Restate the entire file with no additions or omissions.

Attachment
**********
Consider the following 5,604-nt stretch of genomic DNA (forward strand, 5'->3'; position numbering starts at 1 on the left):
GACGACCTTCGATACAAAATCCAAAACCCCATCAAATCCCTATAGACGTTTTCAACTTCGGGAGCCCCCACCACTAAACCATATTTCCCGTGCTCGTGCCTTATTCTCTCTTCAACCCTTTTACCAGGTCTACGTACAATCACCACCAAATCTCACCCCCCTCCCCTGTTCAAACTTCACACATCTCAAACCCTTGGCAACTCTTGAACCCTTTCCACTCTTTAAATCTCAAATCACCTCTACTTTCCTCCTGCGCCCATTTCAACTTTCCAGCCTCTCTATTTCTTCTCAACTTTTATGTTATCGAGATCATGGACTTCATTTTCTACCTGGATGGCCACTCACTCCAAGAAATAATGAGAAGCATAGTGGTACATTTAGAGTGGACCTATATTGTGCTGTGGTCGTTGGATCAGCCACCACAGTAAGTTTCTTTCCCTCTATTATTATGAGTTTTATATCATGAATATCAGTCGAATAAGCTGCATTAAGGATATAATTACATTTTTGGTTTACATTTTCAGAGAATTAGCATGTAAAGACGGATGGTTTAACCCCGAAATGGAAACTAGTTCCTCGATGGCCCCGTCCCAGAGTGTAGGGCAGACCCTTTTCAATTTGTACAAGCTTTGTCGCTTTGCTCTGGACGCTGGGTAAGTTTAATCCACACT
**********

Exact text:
Consider the following 5,604-nt stretch of genomic DNA (forward strand, 5'->3'; position numbering starts at 1 on the left):
GACGACCTTCGATACAAAATCCAAAACCCCATCAAATCCCTATAGACGTTTTCAACTTCGGGAGCCCCCACCACTAAACCATATTTCCCGTGCTCGTGCCTTATTCTCTCTTCAACCCTTTTACCAGGTCTACGTACAATCACCACCAAATCTCACCCCCCTCCCCTGTTCAAACTTCACACATCTCAAACCCTTGGCAACTCTTGAACCCTTTCCACTCTTTAAATCTCAAATCACCTCTACTTTCCTCCTGCGCCCATTTCAACTTTCCAGCCTCTCTATTTCTTCTCAACTTTTATGTTATCGAGATCATGGACTTCATTTTCTACCTGGATGGCCACTCACTCCAAGAAATAATGAGAAGCATAGTGGTACATTTAGAGTGGACCTATATTGTGCTGTGGTCGTTGGATCAGCCACCACAGTAAGTTTCTTTCCCTCTATTATTATGAGTTTTATATCATGAATATCAGTCGAATAAGCTGCATTAAGGATATAATTACATTTTTGGTTTACATTTTCAGAGAATTAGCATGTAAAGACGGATGGTTTAACCCCGAAATGGAAACTAGTTCCTCGATGGCCCCGTCCCAGAGTGTAGGGCAGACCCTTTTCAATTTGTACAAGCTTTGTCGCTTTGCTCTGGACGCTGGGTAAGTTTAATCCACACT